He still wouldn’t trade it. Asked to mea­sure his game now com­pared with two years ago, Spi­eth said his long game is bet­ter, but he hasn’t been mak­ing putts. Such is golf.

“I rec­og­nize that be­ing five years in now ... and five years doesn’t make me a vet­eran, but it helps me re­al­ize kind of how things go,” he said. “And last year I was pretty caught in 2015. This year I’m not. Hope­fully, we can have an­other one or two like that. But if we keep on try­ing to im­prove each part of the game, stick to the process, then we’ll have the re­sults we want.”

Tues­day brought more sun­shine to the Lan­cashire Coast and only a light wind that came out of a dif­fer­ent di­rec­tion. The course is fast, and balls are bounc­ing high when land­ing, which is links golf at its best.

In any con­di­tions, Birk­dale is not a course that leads to low Bri­tish Opens he scor­ing, cer­tainly not like what Hen­rik Sten­son had last year at Royal Troon when he set the ma­jor cham­pi­onship record of 264 in his bril­liant duel with Phil Mick­el­son.

The low­est score ever at Royal Birk­dale was 272 by Ian Bak­erFinch in 1991.

Spi­eth still re­ferred to the course as among the fairest he has seen in his limited ex­pe­ri­ence at golf’s old­est cham­pi­onship. And when he looks around the land­scape, he sees more bal­ance of power than ever be­fore.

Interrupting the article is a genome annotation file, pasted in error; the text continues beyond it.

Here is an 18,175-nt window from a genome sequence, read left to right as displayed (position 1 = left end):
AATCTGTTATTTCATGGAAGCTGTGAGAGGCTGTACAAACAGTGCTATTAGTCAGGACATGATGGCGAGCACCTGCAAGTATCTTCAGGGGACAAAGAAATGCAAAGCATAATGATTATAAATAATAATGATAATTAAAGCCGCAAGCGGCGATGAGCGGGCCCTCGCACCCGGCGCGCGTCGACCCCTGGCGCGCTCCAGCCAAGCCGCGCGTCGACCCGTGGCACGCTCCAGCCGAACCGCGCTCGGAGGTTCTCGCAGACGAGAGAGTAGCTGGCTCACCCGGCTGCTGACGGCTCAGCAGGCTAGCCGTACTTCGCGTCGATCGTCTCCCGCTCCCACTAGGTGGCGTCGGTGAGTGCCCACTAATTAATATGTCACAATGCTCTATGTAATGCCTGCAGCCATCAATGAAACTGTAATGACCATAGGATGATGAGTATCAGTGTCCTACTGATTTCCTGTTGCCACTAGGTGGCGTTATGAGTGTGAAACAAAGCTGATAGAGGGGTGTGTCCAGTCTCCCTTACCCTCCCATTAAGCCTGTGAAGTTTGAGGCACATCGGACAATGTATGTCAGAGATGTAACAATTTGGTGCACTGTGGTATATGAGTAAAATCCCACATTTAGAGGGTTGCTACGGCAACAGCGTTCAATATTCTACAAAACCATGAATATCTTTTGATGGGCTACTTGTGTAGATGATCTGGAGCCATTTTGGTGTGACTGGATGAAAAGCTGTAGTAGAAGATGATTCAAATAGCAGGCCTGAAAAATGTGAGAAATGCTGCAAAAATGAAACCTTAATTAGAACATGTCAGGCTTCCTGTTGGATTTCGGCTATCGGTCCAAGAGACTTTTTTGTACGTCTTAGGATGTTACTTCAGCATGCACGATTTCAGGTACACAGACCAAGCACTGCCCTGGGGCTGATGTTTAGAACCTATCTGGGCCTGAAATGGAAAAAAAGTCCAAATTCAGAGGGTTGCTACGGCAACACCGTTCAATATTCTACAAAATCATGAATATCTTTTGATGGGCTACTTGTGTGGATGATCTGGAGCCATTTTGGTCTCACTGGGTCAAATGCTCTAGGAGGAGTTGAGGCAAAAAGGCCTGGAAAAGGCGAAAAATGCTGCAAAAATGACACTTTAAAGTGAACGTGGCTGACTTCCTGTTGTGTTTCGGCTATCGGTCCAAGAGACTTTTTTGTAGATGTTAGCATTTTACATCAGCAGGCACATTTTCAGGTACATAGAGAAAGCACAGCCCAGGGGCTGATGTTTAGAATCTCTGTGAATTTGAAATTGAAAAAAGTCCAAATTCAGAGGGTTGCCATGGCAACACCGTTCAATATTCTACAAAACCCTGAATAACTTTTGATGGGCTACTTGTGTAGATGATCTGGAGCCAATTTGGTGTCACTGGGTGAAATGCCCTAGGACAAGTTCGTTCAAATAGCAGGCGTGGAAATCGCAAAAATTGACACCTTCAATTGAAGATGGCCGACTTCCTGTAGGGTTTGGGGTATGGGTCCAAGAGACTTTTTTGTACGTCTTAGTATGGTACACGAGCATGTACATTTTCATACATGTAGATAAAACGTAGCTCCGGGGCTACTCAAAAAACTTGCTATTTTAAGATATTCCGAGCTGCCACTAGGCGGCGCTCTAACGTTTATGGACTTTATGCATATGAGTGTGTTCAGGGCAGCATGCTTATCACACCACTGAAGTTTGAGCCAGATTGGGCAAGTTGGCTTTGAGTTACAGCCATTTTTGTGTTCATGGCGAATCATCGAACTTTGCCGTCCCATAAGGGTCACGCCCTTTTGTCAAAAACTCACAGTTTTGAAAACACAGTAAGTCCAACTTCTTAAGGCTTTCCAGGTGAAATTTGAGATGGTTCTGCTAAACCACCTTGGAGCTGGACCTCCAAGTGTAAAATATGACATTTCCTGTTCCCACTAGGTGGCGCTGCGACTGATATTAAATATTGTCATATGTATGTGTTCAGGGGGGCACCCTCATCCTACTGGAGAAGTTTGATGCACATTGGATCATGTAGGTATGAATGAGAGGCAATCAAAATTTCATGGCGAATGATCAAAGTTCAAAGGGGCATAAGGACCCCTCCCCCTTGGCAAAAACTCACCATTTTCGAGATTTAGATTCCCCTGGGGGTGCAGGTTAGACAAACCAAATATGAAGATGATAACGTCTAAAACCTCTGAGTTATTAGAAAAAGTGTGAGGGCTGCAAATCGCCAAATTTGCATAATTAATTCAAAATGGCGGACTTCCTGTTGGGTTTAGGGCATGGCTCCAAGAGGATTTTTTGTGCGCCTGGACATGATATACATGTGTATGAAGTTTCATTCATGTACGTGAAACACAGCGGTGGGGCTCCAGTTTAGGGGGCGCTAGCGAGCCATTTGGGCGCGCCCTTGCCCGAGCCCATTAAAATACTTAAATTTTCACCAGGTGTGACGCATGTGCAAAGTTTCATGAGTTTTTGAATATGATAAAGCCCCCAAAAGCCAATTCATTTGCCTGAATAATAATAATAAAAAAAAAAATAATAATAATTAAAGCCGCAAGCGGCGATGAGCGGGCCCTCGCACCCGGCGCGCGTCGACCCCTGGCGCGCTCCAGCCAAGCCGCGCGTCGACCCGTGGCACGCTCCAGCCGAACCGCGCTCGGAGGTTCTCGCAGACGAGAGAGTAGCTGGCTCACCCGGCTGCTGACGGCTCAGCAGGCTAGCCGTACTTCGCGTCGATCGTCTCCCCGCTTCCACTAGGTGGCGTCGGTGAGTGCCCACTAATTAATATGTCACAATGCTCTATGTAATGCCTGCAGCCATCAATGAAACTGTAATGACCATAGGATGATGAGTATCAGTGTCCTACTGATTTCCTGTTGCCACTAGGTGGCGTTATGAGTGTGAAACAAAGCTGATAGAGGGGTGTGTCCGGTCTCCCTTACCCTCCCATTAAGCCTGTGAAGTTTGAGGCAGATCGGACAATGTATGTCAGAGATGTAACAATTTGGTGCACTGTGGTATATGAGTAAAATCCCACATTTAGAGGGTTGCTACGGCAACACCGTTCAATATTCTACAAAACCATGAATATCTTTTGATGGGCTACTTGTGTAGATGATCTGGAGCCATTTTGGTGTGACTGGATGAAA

Just two years ago, Spi­eth was con­sid­ered part of the mod­ern ver­sion of a “Big Three” that in­cluded Rory McIl­roy and Ja­son Day. And then along came John­son, ris­ing to No. 1 in the world in Fe­bru­ary and leav­ing ev­ery­one well be­hind. But now John­son hasn’t won since March, slowed by his slip down the stairs at the Masters. McIl­roy and Day haven’t won at all.

“The younger gen­er­a­tion, you look at how many good play­ers there are,” U.S. Open cham­pion Brooks Koepka said. “You look at how it was at Erin Hills. Ev­ery­one up there hadn’t won a ma­jor – Rickie (Fowler), Justin (Thomas), Hideki (Mat­suyama).”

No mat­ter who wins this week, Spi­eth doesn’t see that chang­ing.

His big sea­son in 2015 gave him a taste of it. The next two years, even with two vic­to­ries in each one, gave him an ap­pre­ci­a­tion of how Tiger Woods dom­i­nated for so long.

He was asked the chances of there be­ing an­other dom­i­nant force in golf.

“I wouldn’t get your hopes up,” Spi­eth replied. “What Tiger has done ... hav­ing ex­pe­ri­enced a year like he con­tin­ued to do for years, it just takes a lot out of you. It’s very tough to do. And you have to have a lot of things go right at the right times.

“I think it’s go­ing to be a very ex­cit­ing time go­ing for­ward of guys that are go­ing to be play­ing and bat­tling against each other,” he said. “You’ll see a group of 10 to 12 guys over the next 15, 20 years that are go­ing to have a lot of com­pe­ti­tion that comes down the stretch with each other.”

As for that streak of seven first-time win­ners in the ma­jors?

Spi­eth spent only three semesters at Texas, though he used plenty of logic when he said that the 156-man field at Royal Birk­dale has more play­ers who haven’t won a ma­jor than who have.

“Chances are, it’s go­ing to be some­body that hasn’t won one,” he said.


Jor­dan Spi­eth hits a shot out of a bunker on the fourth green dur­ing Tues­day’s prac­tice round ahead of the Bri­tish Open Golf Cham­pi­onship at Royal Birk­dale, South­port, Eng­land.